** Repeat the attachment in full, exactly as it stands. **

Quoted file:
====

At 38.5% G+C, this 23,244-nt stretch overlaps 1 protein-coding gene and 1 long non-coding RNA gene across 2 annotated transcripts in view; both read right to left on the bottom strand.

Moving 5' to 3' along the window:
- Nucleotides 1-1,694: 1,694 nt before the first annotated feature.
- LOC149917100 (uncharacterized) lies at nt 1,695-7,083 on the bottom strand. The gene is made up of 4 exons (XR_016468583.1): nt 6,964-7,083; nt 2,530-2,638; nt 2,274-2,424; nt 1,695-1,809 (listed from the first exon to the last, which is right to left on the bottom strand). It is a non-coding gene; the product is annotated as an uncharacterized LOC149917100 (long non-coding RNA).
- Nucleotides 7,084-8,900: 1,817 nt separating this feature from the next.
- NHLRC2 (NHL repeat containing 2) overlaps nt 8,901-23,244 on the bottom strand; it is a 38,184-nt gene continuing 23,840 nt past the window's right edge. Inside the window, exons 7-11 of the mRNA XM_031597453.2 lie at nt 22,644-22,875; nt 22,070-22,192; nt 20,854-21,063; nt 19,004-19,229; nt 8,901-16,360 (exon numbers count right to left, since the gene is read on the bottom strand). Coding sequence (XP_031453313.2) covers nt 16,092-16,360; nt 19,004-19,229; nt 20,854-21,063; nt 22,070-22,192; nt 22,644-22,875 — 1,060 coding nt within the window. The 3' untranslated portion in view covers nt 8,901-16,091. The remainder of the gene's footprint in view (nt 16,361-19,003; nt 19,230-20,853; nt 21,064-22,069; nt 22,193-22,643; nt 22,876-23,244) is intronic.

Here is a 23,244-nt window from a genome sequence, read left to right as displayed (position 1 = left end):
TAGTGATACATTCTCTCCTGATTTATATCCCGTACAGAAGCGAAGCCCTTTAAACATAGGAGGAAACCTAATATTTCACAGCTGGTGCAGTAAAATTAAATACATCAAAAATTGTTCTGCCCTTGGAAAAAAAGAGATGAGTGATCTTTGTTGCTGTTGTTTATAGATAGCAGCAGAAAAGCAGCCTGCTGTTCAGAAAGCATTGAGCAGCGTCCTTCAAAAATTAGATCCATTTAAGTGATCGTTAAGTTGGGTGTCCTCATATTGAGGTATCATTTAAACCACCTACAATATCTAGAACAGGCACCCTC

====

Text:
At 38.5% G+C, this 23,244-nt stretch overlaps 1 protein-coding gene and 1 long non-coding RNA gene across 2 annotated transcripts in view; both read right to left on the bottom strand.

Moving 5' to 3' along the window:
- Nucleotides 1-1,694: 1,694 nt before the first annotated feature.
- LOC149917100 (uncharacterized) lies at nt 1,695-7,083 on the bottom strand. The gene is made up of 4 exons (XR_016468583.1): nt 6,964-7,083; nt 2,530-2,638; nt 2,274-2,424; nt 1,695-1,809 (listed from the first exon to the last, which is right to left on the bottom strand). It is a non-coding gene; the product is annotated as an uncharacterized LOC149917100 (long non-coding RNA).
- Nucleotides 7,084-8,900: 1,817 nt separating this feature from the next.
- NHLRC2 (NHL repeat containing 2) overlaps nt 8,901-23,244 on the bottom strand; it is a 38,184-nt gene continuing 23,840 nt past the window's right edge. Inside the window, exons 7-11 of the mRNA XM_031597453.2 lie at nt 22,644-22,875; nt 22,070-22,192; nt 20,854-21,063; nt 19,004-19,229; nt 8,901-16,360 (exon numbers count right to left, since the gene is read on the bottom strand). Coding sequence (XP_031453313.2) covers nt 16,092-16,360; nt 19,004-19,229; nt 20,854-21,063; nt 22,070-22,192; nt 22,644-22,875 — 1,060 coding nt within the window. The 3' untranslated portion in view covers nt 8,901-16,091. The remainder of the gene's footprint in view (nt 16,361-19,003; nt 19,230-20,853; nt 21,064-22,069; nt 22,193-22,643; nt 22,876-23,244) is intronic.

Here is a 23,244-nt window from a genome sequence, read left to right as displayed (position 1 = left end):
TAGTGATACATTCTCTCCTGATTTATATCCCGTACAGAAGCGAAGCCCTTTAAACATAGGAGGAAACCTAATATTTCACAGCTGGTGCAGTAAAATTAAATACATCAAAAATTGTTCTGCCCTTGGAAAAAAAGAGATGAGTGATCTTTGTTGCTGTTGTTTATAGATAGCAGCAGAAAAGCAGCCTGCTGTTCAGAAAGCATTGAGCAGCGTCCTTCAAAAATTAGATCCATTTAAGTGATCGTTAAGTTGGGTGTCCTCATATTGAGGTATCATTTAAACCACCTACAATATCTAGAACAGGCACCCTC